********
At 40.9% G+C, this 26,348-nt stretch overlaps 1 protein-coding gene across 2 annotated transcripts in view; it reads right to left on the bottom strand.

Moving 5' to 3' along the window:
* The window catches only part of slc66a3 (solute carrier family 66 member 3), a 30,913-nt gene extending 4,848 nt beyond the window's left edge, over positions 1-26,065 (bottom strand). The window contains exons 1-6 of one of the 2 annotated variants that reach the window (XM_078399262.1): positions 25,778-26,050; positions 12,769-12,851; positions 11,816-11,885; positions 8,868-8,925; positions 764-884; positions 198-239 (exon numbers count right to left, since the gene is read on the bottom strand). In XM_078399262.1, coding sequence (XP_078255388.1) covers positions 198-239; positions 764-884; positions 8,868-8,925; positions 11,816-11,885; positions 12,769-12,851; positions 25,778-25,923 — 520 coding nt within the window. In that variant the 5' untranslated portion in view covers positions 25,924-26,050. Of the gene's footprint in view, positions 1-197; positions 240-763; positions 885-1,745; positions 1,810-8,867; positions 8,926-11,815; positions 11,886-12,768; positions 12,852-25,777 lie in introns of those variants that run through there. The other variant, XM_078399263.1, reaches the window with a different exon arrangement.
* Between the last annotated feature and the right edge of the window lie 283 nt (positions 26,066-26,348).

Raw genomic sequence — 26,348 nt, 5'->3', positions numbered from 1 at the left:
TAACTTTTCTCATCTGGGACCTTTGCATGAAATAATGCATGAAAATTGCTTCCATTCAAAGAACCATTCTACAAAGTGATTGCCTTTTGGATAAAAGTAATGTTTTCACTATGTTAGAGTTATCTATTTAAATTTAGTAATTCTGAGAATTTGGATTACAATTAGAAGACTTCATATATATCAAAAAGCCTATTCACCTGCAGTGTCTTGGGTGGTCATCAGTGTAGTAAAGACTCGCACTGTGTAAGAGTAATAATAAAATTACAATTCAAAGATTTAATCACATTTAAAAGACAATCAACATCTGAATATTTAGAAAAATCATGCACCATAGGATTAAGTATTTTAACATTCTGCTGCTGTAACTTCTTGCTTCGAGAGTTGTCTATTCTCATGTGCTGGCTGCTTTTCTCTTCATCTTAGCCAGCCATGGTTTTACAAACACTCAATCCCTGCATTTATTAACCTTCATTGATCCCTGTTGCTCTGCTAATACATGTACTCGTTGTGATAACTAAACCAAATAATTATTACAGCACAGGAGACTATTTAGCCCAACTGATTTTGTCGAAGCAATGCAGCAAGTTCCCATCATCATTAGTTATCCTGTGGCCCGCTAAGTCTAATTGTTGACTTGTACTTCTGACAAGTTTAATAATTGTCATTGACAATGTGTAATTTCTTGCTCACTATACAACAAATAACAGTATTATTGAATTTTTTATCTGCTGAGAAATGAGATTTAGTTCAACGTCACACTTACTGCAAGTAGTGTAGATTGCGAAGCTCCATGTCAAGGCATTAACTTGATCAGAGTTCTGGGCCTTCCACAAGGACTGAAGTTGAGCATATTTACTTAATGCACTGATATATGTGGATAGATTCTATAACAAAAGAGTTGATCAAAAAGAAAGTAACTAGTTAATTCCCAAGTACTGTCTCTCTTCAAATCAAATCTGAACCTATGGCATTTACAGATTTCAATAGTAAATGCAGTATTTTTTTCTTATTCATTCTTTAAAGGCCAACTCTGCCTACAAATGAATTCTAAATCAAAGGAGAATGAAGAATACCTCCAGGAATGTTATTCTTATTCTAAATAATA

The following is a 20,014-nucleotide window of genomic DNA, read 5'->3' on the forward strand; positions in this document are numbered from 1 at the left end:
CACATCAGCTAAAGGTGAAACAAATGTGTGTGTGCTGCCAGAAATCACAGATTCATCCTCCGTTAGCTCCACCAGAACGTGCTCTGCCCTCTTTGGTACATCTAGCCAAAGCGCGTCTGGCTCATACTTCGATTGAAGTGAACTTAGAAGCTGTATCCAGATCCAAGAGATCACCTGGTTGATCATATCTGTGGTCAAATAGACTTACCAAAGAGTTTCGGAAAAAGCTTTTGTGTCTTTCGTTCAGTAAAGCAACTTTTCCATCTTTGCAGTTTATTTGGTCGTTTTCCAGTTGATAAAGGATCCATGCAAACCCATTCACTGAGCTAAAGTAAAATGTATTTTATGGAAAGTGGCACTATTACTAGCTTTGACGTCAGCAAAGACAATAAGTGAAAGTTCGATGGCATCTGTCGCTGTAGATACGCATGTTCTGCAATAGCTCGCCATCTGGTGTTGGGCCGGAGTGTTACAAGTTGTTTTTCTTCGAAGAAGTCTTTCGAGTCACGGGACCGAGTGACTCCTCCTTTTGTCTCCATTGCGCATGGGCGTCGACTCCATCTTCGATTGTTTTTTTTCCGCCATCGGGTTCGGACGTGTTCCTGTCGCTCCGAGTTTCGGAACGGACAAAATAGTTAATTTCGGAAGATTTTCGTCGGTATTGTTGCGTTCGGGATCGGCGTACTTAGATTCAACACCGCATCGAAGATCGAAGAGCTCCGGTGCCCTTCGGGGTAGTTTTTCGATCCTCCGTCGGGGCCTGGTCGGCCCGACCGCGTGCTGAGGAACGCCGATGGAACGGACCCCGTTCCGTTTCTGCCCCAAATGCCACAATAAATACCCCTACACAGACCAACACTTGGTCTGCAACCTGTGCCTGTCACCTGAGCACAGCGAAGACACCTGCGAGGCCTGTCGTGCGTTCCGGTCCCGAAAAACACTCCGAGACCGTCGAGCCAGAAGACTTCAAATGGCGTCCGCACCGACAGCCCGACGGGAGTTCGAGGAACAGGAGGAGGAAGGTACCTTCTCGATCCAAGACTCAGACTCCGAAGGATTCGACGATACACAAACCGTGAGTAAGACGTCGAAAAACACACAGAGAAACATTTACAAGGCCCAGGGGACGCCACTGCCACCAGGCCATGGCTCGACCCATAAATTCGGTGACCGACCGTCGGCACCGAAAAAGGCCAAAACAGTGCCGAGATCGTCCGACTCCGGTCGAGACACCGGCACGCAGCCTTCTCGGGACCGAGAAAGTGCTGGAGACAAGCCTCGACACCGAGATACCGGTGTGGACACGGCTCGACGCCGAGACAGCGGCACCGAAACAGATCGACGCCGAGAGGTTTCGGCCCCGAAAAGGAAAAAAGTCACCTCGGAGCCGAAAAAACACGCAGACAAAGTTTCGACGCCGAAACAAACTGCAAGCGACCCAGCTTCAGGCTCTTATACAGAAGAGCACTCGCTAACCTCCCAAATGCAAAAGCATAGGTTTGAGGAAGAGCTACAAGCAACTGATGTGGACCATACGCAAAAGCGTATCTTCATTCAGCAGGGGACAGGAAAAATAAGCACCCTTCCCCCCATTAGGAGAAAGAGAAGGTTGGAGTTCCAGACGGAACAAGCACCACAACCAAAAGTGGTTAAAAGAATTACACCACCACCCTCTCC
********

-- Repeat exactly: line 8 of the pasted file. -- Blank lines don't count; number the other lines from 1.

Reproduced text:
CACATCAGCTAAAGGTGAAACAAATGTGTGTGTGCTGCCAGAAATCACAGATTCATCCTCCGTTAGCTCCACCAGAACGTGCTCTGCCCTCTTTGGTACATCTAGCCAAAGCGCGTCTGGCTCATACTTCGATTGAAGTGAACTTAGAAGCTGTATCCAGATCCAAGAGATCACCTGGTTGATCATATCTGTGGTCAAATAGACTTACCAAAGAGTTTCGGAAAAAGCTTTTGTGTCTTTCGTTCAGTAAAGCAACTTTTCCATCTTTGCAGTTTATTTGGTCGTTTTCCAGTTGATAAAGGATCCATGCAAACCCATTCACTGAGCTAAAGTAAAATGTATTTTATGGAAAGTGGCACTATTACTAGCTTTGACGTCAGCAAAGACAATAAGTGAAAGTTCGATGGCATCTGTCGCTGTAGATACGCATGTTCTGCAATAGCTCGCCATCTGGTGTTGGGCCGGAGTGTTACAAGTTGTTTTTCTTCGAAGAAGTCTTTCGAGTCACGGGACCGAGTGACTCCTCCTTTTGTCTCCATTGCGCATGGGCGTCGACTCCATCTTCGATTGTTTTTTTTCCGCCATCGGGTTCGGACGTGTTCCTGTCGCTCCGAGTTTCGGAACGGACAAAATAGTTAATTTCGGAAGATTTTCGTCGGTATTGTTGCGTTCGGGATCGGCGTACTTAGATTCAACACCGCATCGAAGATCGAAGAGCTCCGGTGCCCTTCGGGGTAGTTTTTCGATCCTCCGTCGGGGCCTGGTCGGCCCGACCGCGTGCTGAGGAACGCCGATGGAACGGACCCCGTTCCGTTTCTGCCCCAAATGCCACAATAAATACCCCTACACAGACCAACACTTGGTCTGCAACCTGTGCCTGTCACCTGAGCACAGCGAAGACACCTGCGAGGCCTGTCGTGCGTTCCGGTCCCGAAAAACACTCCGAGACCGTCGAGCCAGAAGACTTCAAATGGCGTCCGCACCGACAGCCCGACGGGAGTTCGAGGAACAGGAGGAGGAAGGTACCTTCTCGATCCAAGACTCAGACTCCGAAGGATTCGACGATACACAAACCGTGAGTAAGACGTCGAAAAACACACAGAGAAACATTTACAAGGCCCAGGGGACGCCACTGCCACCAGGCCATGGCTCGACCCATAAATTCGGTGACCGACCGTCGGCACCGAAAAAGGCCAAAACAGTGCCGAGATCGTCCGACTCCGGTCGAGACACCGGCACGCAGCCTTCTCGGGACCGAGAAAGTGCTGGAGACAAGCCTCGACACCGAGATACCGGTGTGGACACGGCTCGACGCCGAGACAGCGGCACCGAAACAGATCGACGCCGAGAGGTTTCGGCCCCGAAAAGGAAAAAAGTCACCTCGGAGCCGAAAAAACACGCAGACAAAGTTTCGACGCCGAAACAAACTGCAAGCGACCCAGCTTCAGGCTCTTATACAGAAGAGCACTCGCTAACCTCCCAAATGCAAAAGCATAGGTTTGAGGAAGAGCTACAAGCAACTGATGTGGACCATACGCAAAAGCGTATCTTCATTCAGCAGGGGACAGGAAAAATAAGCACCCTTCCCCCCATTAGGAGAAAGAGAAGGTTGGAGTTCCAGACGGAACAAGCACCACAACCAAAAGTGGTTAAAAGAATTACACCACCACCCTCTCC